A sudden outbreak of the novel pandemic Coronavirus or COVID-19 in Italy has caused a never seen before disaster in terms of hospitalizations and deaths.
The coronavirus is a specific type of virus that affects the respiratory tracts. They cause several illnesses, ranging from colds and pneumonia to Severe Acute Respiratory Syndrome. In Italy, the first two cases of coronavirus (COVID-19) were registered at the end of January 2020. Then, since February 22, the epidemic started to spread quickly among the Italian population. As of May 6, 2020, Italy recorded 214.5 thousand cases of coronavirus (COVID-19), representing, after the U.S., the second most affected country worldwide.
Currently, the regions with the highest number of cases are Lombardy, Emilia-Romagna, and Piedmont, located in the north of the country. Demographic data on the infected patients show that COVID-19 in Italy hit mainly male individuals and people aged 50 years and older.
Due to the outbreak of the novel coronavirus, the gross domestic product (GDP) in Italy is estimated to decrease. The impact of coronavirus on the Italian economy might vary according to the sector. For instance, the gross domestic product of food, health, cosmetics, and media industries is expected to increase. Conversely, the sectors of textile, transport, hotels, restaurants, entertainment, and sporting events are estimated to record the highest drop.
“When COVID patients enter the hospital, they think it’s the beginning of the end,” says psychologist Tommaso Speranza. His hospital, Rome’s Spallanzani infectious diseases institute, has been leading Italy’s response to the coronavirus crisis. Today, fear of dying, anxiety, depression, anger, panic attacks, insomnia, and survivor’s guilt – all known to affect survivors of natural disasters and war have emerged as common symptoms.
“If the patients don’t have to be urgently admitted to the intensive care unit, we have a first therapy session to confront their fear. We try to transform it into hope, telling them they’re not alone and encouraging them to trust the staff at the hospital: that they will do whatever they can to save their lives,” says Dr. Speranza.
The team of psychologists establishes daily contact with family members of Covid-19 patients. Sometimes the family is suffering more than the patient. They can’t come to visit; they can just wait. It’s emotionally exhausting. Psychologists have teamed up from the public, private, and NGO sectors, offering their help free of charge in response to the mental health emergency. Lombardy has been on the front line of the crisis. Half of Italy’s deaths have been in this northern region. The hardest thing for them to do is call patients’ family members, not knowing them personally, and tell them their loved ones have died.” They can be doing this 10 times a day.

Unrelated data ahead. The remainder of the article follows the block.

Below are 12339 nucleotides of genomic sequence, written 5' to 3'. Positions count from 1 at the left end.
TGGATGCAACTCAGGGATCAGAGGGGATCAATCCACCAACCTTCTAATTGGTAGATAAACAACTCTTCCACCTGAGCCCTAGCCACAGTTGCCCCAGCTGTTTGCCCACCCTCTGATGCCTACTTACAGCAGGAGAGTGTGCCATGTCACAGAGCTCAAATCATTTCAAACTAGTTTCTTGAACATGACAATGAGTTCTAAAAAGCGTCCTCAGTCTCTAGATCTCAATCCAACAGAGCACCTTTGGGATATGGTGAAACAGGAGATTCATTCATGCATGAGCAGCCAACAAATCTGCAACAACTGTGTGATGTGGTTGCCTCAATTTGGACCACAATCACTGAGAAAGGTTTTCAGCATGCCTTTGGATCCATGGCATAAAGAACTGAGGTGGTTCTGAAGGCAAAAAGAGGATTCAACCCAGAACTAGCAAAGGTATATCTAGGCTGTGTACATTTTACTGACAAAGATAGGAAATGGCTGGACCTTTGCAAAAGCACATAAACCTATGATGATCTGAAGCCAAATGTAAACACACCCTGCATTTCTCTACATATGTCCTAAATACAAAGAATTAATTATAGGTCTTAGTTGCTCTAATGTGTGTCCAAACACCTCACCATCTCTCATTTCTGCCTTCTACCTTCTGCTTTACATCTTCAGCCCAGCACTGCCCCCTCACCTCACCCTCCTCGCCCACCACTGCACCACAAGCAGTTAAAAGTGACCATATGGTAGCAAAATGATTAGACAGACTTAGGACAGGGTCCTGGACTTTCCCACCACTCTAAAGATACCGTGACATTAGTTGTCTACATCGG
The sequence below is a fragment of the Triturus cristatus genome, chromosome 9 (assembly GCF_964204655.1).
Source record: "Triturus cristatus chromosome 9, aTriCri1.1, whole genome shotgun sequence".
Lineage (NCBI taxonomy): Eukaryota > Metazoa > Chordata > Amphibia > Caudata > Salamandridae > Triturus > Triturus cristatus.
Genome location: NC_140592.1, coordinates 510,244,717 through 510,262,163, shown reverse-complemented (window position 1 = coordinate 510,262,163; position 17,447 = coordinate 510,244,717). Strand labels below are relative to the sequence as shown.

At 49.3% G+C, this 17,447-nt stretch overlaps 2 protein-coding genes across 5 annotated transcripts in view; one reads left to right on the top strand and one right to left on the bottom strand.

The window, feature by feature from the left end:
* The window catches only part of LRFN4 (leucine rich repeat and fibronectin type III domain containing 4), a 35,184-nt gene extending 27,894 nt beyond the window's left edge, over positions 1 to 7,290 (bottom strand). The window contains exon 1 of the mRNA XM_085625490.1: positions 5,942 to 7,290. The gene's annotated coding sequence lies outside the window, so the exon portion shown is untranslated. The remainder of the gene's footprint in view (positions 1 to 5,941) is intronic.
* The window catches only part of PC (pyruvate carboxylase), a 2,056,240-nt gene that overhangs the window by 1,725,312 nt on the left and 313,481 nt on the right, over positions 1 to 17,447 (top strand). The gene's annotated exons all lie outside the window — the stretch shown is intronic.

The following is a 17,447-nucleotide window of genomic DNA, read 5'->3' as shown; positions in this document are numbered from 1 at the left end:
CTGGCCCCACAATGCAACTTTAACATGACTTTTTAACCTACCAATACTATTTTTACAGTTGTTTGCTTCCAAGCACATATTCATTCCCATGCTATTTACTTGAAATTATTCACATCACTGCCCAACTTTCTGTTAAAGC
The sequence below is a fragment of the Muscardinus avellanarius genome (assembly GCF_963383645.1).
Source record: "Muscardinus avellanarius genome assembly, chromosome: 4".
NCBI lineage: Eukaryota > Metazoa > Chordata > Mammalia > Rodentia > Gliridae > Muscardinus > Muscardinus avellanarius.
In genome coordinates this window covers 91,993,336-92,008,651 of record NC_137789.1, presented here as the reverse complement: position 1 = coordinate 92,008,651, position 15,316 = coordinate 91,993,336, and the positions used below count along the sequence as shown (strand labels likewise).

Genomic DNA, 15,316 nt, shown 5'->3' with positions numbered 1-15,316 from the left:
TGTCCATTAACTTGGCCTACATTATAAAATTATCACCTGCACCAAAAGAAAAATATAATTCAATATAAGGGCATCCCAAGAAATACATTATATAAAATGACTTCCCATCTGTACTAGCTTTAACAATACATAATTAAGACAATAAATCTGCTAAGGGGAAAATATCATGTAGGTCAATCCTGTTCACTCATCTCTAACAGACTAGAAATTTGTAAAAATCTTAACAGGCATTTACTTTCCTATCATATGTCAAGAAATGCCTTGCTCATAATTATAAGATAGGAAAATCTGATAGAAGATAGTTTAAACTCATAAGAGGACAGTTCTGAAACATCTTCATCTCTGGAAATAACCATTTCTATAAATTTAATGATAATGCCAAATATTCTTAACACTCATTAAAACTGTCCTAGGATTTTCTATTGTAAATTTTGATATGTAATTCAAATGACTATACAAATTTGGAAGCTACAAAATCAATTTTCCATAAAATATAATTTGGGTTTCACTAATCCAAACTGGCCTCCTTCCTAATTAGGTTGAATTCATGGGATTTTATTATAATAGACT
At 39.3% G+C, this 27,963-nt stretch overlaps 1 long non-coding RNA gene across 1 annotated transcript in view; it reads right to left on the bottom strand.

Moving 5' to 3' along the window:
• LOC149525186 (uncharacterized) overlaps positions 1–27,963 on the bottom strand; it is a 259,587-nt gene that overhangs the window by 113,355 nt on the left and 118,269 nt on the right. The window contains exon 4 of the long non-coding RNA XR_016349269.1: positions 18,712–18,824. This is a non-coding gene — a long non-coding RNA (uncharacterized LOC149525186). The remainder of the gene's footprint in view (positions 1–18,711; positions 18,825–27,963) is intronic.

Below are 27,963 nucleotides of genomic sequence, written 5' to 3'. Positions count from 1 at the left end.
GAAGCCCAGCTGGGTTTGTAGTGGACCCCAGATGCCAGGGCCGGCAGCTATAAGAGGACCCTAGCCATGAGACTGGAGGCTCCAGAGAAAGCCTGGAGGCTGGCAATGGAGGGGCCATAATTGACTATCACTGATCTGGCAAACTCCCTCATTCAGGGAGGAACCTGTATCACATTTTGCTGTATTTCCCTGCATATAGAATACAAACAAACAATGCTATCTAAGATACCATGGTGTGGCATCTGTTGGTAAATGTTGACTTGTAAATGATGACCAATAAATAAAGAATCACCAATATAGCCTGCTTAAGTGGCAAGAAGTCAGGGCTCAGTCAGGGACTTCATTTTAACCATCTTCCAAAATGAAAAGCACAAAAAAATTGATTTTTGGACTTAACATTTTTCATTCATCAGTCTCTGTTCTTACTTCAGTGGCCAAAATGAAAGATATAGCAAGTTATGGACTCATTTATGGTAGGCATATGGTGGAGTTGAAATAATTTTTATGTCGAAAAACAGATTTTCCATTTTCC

Many of those discharged from hospital have found it hard to shake off the trauma they’ve been through. On 23 February 2020, Law-Decree No. 6/2020 (the Law-Decree) and several Decrees of the Prime Minister implementing the Law-Decree (the DPCMs) as well as the order were issued by the Ministry of Health in agreement with Lombardy Region (and, as from 10 March 2020, in the whole Italian territory) in order to limit the circulation of people and avoid, as much as possible, the spread of the contamination.
In Lombardy, the pre-crisis total ICU capacity was approximately 720 beds these ICUs usually have 85% to 90% occupancy during the winter months. The mission of the COVID-19 Lombardy ICU Network was to increase ICU capacity and implementing measures for containment. Local health authorities established strong containment measures in the initial cluster by quarantine of several towns in an attempt to slow virus transmission. In the second week, other clusters emerged. During this time, the ICU network advised the government to put in place every measure, such as reinforcing public health measures of quarantine and self-isolation, to contain the virus.
As of 30th June 2020, Italy has 15,563 active cases during the peak of the pandemic, Italy’s number of active cases was one of the highest in the world. Overall, there have been 240,578 confirmed cases and 34,767 deaths (a rate of 561 deaths per million population), while there have been 190,248 recoveries or dismissals.
Within Italy, COVID-19 deaths are mainly observed among older, male patients who also have multiple comorbidities. However, these data are limited and were derived from the first month of documented COVID-19 cases in Italy. In addition, some patients who are currently infected may die in the near future, which may change the mortality pattern.
From a research perspective, the comparisons are discussed to highlight the need for transparency in reporting testing policies, with clear reporting of the denominators used to calculate case-fatality rates and the age, sex, and clinical comorbid status of affected persons when comparing COVID-19 case and mortality rates between different countries and regions.
Finally, because the outbreak is new, continued surveillance, with transparent and accurate reporting of patient characteristics and testing policies, is needed from multiple countries to better understand the global epidemiology of COVID-19.
Disclaimer: The views expressed in the blog are the writer’s own opinion. Dunya News will not be held responsible for any kind of discrepancy.